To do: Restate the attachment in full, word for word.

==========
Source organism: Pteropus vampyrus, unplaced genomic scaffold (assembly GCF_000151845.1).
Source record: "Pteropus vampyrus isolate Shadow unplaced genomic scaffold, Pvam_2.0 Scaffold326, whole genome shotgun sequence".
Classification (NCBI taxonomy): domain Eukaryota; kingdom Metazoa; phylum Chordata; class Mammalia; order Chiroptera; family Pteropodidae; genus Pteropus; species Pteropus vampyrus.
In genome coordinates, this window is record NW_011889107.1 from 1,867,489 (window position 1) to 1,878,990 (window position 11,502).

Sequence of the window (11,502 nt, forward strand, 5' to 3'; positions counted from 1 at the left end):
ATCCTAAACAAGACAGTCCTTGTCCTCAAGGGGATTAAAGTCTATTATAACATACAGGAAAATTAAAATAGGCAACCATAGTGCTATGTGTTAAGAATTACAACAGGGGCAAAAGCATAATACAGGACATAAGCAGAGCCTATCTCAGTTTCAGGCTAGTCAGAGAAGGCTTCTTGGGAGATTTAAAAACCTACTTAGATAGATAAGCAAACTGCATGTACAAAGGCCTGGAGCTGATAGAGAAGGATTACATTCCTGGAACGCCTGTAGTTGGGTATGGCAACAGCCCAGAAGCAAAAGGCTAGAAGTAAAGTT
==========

Source organism: Pteropus vampyrus, unplaced genomic scaffold (assembly GCF_000151845.1).
Source record: "Pteropus vampyrus isolate Shadow unplaced genomic scaffold, Pvam_2.0 Scaffold326, whole genome shotgun sequence".
Classification (NCBI taxonomy): domain Eukaryota; kingdom Metazoa; phylum Chordata; class Mammalia; order Chiroptera; family Pteropodidae; genus Pteropus; species Pteropus vampyrus.
In genome coordinates, this window is record NW_011889107.1 from 1,867,489 (window position 1) to 1,878,990 (window position 11,502).

Sequence of the window (11,502 nt, forward strand, 5' to 3'; positions counted from 1 at the left end):
ATCCTAAACAAGACAGTCCTTGTCCTCAAGGGGATTAAAGTCTATTATAACATACAGGAAAATTAAAATAGGCAACCATAGTGCTATGTGTTAAGAATTACAACAGGGGCAAAAGCATAATACAGGACATAAGCAGAGCCTATCTCAGTTTCAGGCTAGTCAGAGAAGGCTTCTTGGGAGATTTAAAAACCTACTTAGATAGATAAGCAAACTGCATGTACAAAGGCCTGGAGCTGATAGAGAAGGATTACATTCCTGGAACGCCTGTAGTTGGGTATGGCAACAGCCCAGAAGCAAAAGGCTAGAAGTAAAGTT